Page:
Back pain during pregnancy: Advice from a neurosurgeon

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For many women, pregnancy is a wonderful experience. There are, however, many changes and challenges the mom-to-be can expect, and back pain is one of them. The good news for pregnant women is that the development of severe or debilitating low back pain is very rare.

The incidence of symptomatic low back pain that is severe is about 1 to 2 percent. This may be associated with a condition known as sciatica that is usually caused by a herniated or bulging disc in the lower part of the spine.

The many physiological changes that occur in a pregnant woman’s body can predispose her to developing or acknowledging back pain that she may not have recognized or experienced previously. Luckily for most women, back pain often resolves soon after giving birth.

The development of back pain during pregnancy primarily relates to the weight gain associated with the growing fetus. The extra weight gained adds stress to the pregnant woman’s spine.

The discs or cushions within the spine serve as effective shock absorbers but can fail due to weight gain. A pregnant woman may experience low back pain depending on either the amount or intensity of activity she is undertaking. Often times, simply resting — either lying down or getting into a reclining position — is sufficient to relieve or lessen the pain because this keeps the low back muscles from working harder to keep the pregnant woman upright.

The next common cause of low back pain is weakening of the abdominal muscles that results from the growing uterus. The abdominal muscles (core muscles) tend to thin out or separate, giving the pregnant woman less abdominal strength. These muscles are what hold us upright and in a vertical position, so once they are weakened or separated a necessary support structure is lost, and the back muscles, discs, and bones have to work overtime. Pain is most recognized with moving and activity and is relieved when resting.

As the baby grows during pregnancy, a pregnant woman may notice her posture changing, particularly the back flexing forward as her center of gravity shifts — this is not normal for spinal alignment. Ideally, the spine is balanced, but a flexed forward spine, also known as kyphosis, is well known to cause low back pain. Kyphosis is common in the aging spine but occurs in a pregnant woman from the constraints placed on her from her growing baby.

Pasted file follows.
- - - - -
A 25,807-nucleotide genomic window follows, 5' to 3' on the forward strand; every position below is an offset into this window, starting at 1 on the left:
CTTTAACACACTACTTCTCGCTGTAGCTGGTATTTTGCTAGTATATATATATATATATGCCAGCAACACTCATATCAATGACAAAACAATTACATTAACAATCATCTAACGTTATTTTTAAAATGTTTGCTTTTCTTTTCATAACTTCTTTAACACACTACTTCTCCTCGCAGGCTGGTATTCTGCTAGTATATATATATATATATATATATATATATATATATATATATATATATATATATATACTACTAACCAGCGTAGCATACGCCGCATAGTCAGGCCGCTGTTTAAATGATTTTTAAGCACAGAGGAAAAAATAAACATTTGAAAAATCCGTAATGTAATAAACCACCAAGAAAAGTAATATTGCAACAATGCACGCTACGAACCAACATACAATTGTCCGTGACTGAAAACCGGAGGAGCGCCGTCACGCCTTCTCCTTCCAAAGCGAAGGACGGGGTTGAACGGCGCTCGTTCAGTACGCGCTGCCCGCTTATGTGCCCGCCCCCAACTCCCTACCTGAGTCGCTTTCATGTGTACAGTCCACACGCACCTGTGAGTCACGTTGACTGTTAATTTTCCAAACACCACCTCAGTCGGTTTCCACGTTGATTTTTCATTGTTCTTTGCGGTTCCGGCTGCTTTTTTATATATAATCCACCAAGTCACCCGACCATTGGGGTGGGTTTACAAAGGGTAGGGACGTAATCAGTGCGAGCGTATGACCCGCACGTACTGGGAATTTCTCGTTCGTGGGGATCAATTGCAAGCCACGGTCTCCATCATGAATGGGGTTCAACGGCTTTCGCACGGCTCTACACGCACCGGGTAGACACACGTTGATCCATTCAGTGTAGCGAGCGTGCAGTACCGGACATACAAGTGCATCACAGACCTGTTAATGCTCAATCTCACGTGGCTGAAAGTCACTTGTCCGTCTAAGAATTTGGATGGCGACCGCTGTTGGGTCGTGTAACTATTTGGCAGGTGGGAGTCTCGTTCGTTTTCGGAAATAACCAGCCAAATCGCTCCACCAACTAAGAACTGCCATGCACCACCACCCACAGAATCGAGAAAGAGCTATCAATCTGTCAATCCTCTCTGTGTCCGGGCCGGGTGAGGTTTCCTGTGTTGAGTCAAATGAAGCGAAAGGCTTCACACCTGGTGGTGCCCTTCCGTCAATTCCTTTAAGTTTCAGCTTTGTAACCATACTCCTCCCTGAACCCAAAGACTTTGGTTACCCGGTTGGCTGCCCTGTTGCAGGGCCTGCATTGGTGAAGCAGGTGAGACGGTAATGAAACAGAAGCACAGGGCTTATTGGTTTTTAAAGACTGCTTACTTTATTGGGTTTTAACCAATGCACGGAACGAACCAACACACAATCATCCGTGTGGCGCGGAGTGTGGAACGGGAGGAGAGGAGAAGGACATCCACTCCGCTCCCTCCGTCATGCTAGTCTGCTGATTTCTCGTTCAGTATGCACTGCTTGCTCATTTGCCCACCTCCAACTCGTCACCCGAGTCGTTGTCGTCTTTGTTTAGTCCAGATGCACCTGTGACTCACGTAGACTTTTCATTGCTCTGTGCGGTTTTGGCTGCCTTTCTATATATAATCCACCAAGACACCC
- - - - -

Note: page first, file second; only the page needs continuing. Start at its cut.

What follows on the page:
The third major cause of low back pain in pregnant women is hormonal changes. To prepare for the passage of the baby through the birth canal, a hormone relaxes the ligaments in the joints of the pelvis. These changing hormones can cause the ligaments to become lax or weaker. Ligaments hold the bones from moving too much, and their weakening may result in back pain.

Lastly, an often overlooked cause for pain in the low back is stress. With effective management, limiting stress as much as possible may relieve or lessen the pain.

How can a pregnant woman ease her back pain? Getting regular exercise is important. Exercise that strengthens the back and core muscles is a safe and effective way to both prevent back pain from occurring later in pregnancy as well as relieve the symptoms once they appear. Other exercises that can be helpful include a stationary bike and pool activities. Chiropractors, physical therapists, acupuncturists, and massage therapists may also play a role in treatment of pregnant women with back pain. Applying heat or cold to the painful area may also help. And be sure to use the legs to squat rather than bending over and avoid sleeping on the back.

Pregnant women should talk with their doctor if their back pain persists and should never take pain medications unless advised by a doctor. Acetaminophen (Tylenol) is usually safe for most women during pregnancy and is probably the most used medication. Aspirin and other nonsteroidal anti-inflammatory drugs (NSAIDs) such as ibuprofen (Advil or Motrin) and narcotics are not usually recommended.

Low back pain in pregnancy can be tough for some pregnant women, but there are several things that can be done to minimize the pain. As with most medical issues, prevention is the key and treatment that is started early will often be more successful. Consistent exercise and monitoring of back pain may help to prevent the acceleration of damage to the back and spine. Remember: a healthy mom-to-be is an important factor for ensuring a healthy baby.

Matt Ammerman is a neurosurgeon.

Image credit: Shutterstock.com

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